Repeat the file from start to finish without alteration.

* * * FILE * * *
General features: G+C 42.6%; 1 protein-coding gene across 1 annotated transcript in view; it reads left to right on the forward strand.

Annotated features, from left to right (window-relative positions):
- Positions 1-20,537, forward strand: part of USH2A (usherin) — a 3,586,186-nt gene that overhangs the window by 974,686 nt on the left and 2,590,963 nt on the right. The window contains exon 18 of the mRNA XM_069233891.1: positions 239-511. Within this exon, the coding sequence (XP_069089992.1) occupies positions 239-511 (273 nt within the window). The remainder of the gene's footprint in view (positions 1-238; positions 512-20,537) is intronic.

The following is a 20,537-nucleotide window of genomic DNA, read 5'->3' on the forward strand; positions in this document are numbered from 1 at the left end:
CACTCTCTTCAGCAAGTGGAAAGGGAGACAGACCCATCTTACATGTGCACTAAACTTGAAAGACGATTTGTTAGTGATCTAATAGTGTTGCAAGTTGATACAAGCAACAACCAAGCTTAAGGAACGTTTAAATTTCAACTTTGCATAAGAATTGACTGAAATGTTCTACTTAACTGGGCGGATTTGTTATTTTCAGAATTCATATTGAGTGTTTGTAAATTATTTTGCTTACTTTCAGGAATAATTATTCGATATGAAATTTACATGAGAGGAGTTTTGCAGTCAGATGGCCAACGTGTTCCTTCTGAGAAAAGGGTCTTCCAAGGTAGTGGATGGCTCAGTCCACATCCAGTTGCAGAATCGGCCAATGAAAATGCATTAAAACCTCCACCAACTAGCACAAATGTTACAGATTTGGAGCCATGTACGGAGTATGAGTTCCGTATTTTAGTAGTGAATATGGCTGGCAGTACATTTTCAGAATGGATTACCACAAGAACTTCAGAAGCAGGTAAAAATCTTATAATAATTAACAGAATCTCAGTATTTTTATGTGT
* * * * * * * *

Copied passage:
General features: G+C 42.6%; 1 protein-coding gene across 1 annotated transcript in view; it reads left to right on the forward strand.

Annotated features, from left to right (window-relative positions):
- Positions 1-20,537, forward strand: part of USH2A (usherin) — a 3,586,186-nt gene that overhangs the window by 974,686 nt on the left and 2,590,963 nt on the right. The window contains exon 18 of the mRNA XM_069233891.1: positions 239-511. Within this exon, the coding sequence (XP_069089992.1) occupies positions 239-511 (273 nt within the window). The remainder of the gene's footprint in view (positions 1-238; positions 512-20,537) is intronic.

The following is a 20,537-nucleotide window of genomic DNA, read 5'->3' on the forward strand; positions in this document are numbered from 1 at the left end:
CACTCTCTTCAGCAAGTGGAAAGGGAGACAGACCCATCTTACATGTGCACTAAACTTGAAAGACGATTTGTTAGTGATCTAATAGTGTTGCAAGTTGATACAAGCAACAACCAAGCTTAAGGAACGTTTAAATTTCAACTTTGCATAAGAATTGACTGAAATGTTCTACTTAACTGGGCGGATTTGTTATTTTCAGAATTCATATTGAGTGTTTGTAAATTATTTTGCTTACTTTCAGGAATAATTATTCGATATGAAATTTACATGAGAGGAGTTTTGCAGTCAGATGGCCAACGTGTTCCTTCTGAGAAAAGGGTCTTCCAAGGTAGTGGATGGCTCAGTCCACATCCAGTTGCAGAATCGGCCAATGAAAATGCATTAAAACCTCCACCAACTAGCACAAATGTTACAGATTTGGAGCCATGTACGGAGTATGAGTTCCGTATTTTAGTAGTGAATATGGCTGGCAGTACATTTTCAGAATGGATTACCACAAGAACTTCAGAAGCAGGTAAAAATCTTATAATAATTAACAGAATCTCAGTATTTTTATGTGT